Monday, April 12, 2010

B.A.F.F.L.E.D. Government

Back in the President's Court

After the announcement late last week of esteemed Justice John Paul Stevens retiring from the U.S. Supreme Court, President Obama finds himself with the task of contemplating his second choice for the high Court.

Justice Stevens turns 90 later this month and has served on the Supreme Court for 35 years. In his retirement message to the President, he respectfully noted:
"My dear Mr. President," Stevens wrote. "Having concluded that it would be in the best interests of the court to have my successor appointed and confirmed well in advance of the commencement of the court's next term, I shall retire from regular active service as an associate justice ... effective the next day after the court rises for the summer recess this year."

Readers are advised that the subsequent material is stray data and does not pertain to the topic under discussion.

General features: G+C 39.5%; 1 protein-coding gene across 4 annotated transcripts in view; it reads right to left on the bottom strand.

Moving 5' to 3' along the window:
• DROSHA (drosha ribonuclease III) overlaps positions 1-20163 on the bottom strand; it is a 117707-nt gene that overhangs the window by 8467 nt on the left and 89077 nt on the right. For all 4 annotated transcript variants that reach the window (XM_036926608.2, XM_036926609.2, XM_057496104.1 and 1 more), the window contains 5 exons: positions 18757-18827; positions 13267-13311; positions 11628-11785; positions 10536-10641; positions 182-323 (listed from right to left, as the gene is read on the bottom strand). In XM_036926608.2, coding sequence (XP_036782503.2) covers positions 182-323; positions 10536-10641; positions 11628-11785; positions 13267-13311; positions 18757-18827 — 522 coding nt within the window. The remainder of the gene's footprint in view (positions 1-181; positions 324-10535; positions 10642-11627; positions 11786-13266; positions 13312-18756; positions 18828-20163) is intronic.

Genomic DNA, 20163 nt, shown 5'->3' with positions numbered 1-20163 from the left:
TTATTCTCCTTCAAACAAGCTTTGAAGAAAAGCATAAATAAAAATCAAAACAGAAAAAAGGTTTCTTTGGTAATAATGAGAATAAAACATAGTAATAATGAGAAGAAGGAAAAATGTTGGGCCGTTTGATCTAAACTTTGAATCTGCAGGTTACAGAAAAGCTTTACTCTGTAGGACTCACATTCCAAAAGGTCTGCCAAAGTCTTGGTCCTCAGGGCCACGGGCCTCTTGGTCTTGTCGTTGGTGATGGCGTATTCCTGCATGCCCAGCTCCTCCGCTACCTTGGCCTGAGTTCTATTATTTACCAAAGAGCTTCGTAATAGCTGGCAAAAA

Stevens has been known as the unexpected radical on the court, swaying opinions toward more liberal rulings. His colleagues have revered him as a leader and mentor, and will find a great void on the bench without him.

So with this new vacancy in the balance, what will President Obama do? Unlike his appointment of Justice Sotamayor, no single "hot possible replacement" appears to be on deck. Will there be pressure to appoint a "Stevens clone"? A minority? Right now, there are about 10 on the list of possibles and the White House seems to be in no rush to make a hasty selection.

Obviously this choice will be pivotal in an election year. Let's watch and see what happens.

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